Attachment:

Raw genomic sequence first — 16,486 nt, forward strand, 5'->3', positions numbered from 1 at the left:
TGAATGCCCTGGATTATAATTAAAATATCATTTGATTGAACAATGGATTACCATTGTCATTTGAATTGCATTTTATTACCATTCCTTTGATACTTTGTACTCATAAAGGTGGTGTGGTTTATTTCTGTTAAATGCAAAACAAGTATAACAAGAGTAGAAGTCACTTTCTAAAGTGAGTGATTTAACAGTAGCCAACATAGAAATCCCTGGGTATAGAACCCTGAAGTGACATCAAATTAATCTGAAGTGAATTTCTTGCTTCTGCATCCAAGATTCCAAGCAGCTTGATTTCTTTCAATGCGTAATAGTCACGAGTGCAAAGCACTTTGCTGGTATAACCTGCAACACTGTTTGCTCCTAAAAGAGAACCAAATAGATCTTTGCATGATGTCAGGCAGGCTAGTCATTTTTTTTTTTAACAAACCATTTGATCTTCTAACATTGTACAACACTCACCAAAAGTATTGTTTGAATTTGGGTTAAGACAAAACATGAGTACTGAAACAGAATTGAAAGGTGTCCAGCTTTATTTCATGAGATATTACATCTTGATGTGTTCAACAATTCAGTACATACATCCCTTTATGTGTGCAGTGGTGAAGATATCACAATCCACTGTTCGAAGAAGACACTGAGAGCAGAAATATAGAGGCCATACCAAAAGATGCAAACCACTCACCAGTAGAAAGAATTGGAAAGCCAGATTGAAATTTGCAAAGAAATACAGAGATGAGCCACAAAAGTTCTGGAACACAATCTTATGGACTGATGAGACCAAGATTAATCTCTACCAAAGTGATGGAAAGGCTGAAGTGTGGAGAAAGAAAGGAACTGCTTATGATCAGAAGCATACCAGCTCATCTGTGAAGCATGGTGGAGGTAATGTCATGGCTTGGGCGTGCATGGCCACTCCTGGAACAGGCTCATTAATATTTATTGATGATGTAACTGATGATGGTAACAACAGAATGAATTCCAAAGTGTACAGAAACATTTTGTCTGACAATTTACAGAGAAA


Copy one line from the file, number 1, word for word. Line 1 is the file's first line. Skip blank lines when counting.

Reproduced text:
Raw genomic sequence first — 16,486 nt, forward strand, 5'->3', positions numbered from 1 at the left: